Under the Covers
By James Crane
Bob Dylan has been doing what he does for quite a while now. For five
decades, he's been playing shows around the world. He has released
numerous albums and gone through enough changes in musical style to
fuel quite a few books discussing the different "Dylans" he has
presented to the public. Aside from his incredibly prolific musical
career, he has also acted and has been recognized as a visual artist,
his sketches and drawings having been published in a book titled
Drawn Blank back in 1994.
Such a large body of work has gone on to encourage other artists,
notably Paul Rogers, who released the book Forever Young last year.
The words are the exact lyrics from Dylan's song of the same name.
Inspired by the song and the saga that is Dylan's life, Rogers
matches the lyrics with images he has drawn to create a wonderful
children's book that is sure to be enjoyed by children and adults alike.
Rogers' other work can be found at various places on the Web if one
wishes to compare and contrast his other work with Forever Young.
Though created much more recently, it has the feel of '60s
pre-psychedelic era pop art. It all seems steeped in the musical
traditions of that time as well, with folk, rock and jazz being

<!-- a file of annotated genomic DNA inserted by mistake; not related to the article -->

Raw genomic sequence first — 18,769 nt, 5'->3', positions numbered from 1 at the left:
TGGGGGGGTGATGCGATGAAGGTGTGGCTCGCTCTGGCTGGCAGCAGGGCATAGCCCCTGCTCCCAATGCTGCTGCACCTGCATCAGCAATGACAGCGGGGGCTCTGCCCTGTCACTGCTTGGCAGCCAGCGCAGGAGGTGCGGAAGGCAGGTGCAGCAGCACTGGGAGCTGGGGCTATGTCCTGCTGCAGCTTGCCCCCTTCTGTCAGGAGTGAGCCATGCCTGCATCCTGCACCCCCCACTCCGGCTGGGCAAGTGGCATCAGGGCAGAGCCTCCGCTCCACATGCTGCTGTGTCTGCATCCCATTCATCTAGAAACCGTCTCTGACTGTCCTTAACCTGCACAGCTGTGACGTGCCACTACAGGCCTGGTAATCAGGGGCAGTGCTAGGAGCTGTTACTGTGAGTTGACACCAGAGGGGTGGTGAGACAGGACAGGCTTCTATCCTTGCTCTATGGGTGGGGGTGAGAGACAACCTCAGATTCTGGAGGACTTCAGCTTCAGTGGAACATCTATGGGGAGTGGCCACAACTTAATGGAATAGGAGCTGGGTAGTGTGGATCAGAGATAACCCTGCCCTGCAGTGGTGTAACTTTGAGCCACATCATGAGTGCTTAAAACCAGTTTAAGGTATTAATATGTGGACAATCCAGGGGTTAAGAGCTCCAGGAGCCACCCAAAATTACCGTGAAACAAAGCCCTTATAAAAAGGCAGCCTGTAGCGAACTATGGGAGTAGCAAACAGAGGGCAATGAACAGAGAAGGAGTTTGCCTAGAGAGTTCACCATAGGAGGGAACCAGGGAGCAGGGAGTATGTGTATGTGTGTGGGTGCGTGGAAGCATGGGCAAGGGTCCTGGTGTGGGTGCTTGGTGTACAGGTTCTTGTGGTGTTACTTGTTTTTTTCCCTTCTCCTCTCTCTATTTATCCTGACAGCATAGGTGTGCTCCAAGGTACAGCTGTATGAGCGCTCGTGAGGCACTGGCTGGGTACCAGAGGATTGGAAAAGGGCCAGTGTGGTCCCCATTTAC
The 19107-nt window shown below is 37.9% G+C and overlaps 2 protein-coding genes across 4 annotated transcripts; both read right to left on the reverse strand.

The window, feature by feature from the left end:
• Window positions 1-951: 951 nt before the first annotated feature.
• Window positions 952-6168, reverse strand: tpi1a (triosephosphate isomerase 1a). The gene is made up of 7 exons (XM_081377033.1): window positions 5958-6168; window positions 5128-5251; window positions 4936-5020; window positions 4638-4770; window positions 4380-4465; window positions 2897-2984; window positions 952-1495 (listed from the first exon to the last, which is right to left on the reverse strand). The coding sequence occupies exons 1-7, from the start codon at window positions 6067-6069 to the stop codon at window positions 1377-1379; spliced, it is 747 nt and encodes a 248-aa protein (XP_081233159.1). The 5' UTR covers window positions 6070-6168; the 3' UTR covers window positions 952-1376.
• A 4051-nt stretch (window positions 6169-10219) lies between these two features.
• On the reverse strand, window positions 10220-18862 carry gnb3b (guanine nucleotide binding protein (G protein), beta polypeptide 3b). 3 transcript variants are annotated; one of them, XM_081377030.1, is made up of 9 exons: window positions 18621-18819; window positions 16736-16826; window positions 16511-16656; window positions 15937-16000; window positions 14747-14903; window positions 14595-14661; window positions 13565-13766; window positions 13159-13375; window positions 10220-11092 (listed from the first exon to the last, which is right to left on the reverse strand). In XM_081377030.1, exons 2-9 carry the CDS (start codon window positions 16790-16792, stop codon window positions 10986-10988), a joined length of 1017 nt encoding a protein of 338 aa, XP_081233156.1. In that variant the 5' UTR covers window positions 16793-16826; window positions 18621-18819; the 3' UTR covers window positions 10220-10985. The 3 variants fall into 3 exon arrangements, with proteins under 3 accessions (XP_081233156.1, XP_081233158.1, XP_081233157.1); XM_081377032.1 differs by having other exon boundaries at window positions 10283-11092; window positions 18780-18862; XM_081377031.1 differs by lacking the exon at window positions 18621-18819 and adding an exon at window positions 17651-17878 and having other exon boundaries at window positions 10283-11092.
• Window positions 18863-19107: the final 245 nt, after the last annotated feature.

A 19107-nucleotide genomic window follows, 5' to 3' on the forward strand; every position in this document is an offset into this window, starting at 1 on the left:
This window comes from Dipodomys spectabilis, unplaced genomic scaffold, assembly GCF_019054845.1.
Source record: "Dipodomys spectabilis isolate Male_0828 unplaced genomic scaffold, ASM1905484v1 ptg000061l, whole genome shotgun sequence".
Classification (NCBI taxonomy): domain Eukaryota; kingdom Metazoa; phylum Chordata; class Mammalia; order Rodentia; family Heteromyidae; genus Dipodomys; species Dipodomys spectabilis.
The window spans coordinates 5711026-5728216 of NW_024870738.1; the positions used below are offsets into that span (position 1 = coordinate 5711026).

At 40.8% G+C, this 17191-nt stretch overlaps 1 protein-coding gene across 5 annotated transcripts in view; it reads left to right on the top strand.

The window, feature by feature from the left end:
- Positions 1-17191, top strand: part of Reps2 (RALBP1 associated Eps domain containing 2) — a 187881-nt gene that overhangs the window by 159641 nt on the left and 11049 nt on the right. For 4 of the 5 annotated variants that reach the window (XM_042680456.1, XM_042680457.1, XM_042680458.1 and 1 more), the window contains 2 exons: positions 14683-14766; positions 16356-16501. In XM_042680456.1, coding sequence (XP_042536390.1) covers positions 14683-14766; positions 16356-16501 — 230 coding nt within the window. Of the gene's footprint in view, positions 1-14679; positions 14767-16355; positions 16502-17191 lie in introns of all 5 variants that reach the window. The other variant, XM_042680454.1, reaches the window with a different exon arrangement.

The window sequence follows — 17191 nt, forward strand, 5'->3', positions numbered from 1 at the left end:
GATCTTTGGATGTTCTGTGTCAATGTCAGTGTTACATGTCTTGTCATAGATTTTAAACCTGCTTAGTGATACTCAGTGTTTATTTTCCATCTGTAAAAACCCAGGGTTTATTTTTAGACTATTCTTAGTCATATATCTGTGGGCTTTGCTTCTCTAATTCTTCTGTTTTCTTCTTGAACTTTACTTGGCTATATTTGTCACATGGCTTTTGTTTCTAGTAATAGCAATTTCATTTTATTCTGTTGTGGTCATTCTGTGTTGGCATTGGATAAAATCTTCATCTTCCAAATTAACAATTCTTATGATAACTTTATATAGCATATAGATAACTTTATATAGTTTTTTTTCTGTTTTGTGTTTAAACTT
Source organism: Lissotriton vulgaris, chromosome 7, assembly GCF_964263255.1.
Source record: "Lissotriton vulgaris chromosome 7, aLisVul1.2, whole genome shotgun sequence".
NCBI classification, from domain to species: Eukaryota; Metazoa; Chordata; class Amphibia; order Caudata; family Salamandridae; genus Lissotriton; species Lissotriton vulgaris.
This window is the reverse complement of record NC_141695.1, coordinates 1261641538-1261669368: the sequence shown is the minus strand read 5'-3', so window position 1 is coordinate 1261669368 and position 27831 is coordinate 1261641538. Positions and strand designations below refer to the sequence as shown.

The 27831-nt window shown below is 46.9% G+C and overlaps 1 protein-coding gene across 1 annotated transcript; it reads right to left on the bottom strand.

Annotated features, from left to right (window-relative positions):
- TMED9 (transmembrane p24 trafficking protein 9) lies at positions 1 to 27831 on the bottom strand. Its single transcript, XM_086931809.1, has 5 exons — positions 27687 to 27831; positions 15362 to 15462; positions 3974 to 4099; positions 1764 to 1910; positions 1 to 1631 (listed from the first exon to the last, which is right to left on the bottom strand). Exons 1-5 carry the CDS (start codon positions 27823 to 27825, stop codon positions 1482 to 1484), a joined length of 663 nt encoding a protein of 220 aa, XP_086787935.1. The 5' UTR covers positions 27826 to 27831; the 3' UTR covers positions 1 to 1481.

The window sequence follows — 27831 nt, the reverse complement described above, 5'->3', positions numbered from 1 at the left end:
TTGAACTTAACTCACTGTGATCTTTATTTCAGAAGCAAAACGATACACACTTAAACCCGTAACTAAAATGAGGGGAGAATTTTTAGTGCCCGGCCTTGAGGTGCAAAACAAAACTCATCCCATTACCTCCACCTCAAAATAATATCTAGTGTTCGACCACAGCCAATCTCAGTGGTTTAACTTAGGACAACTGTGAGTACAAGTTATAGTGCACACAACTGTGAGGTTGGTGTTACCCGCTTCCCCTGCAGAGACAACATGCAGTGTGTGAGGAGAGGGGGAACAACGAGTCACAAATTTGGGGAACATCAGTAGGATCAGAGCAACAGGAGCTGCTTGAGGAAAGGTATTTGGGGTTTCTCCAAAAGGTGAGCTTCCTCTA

conveyed through his various mediums.
It seems appropriate that Rogers chose this song to illustrate as
artists from one-time Dylan love interest Joan Baez to Rod Stewart
have covered it at one time or another, but his influences don't stop
there. According to Rogers, he listened to most nearly every Bob
Dylan album while creating the illustrations and suggests the same to
the reader while exploring the book. The pages pay tribute to various
songs in Dylan's catalog as well as the people and events in his life.
Some are obvious, such as the likenesses of such cultural and
historical figures including Hank Williams, The Beatles, Martin
Luther King Jr., Allen Ginsberg, Jack Kerouac and William Burroughs.
Others hit you after a few moments, paying homage to Dylan standards
with a pawn shop full of electric guitars named Maggie's and a
well-placed tambourine. There's a two-page spread of an anti-war
demonstration in particular that reads like a who's who of famous
peace advocates. There are even a few obscure references to films and
books Dylan has released.
It seems every other drawing has references to records that
influenced Dylan, as well as books. Dylan is considered to be
literary inclined in his lyrics. Forever Young pays homage to those
writers he drew from, with drawn book cases housing titles Moby Dick,
Huck Finn and works from writers such as Ginsberg, Shakespeare, T.S.
Eliot and Ezra Pound.
Though the book is light reading written for children, it is
incredibly dense in references to all things Dylan. I'm sure any big
Dylan fan will find tons of things I've missed. For the rest of us,
there is a semi-cheat sheet in the back pointing out some of the
references for anyone who hasn't read 101 Dylan biographies. It's not
a bad purchase for a child in your life and one that Mom and Dad
won't mind reading night after night.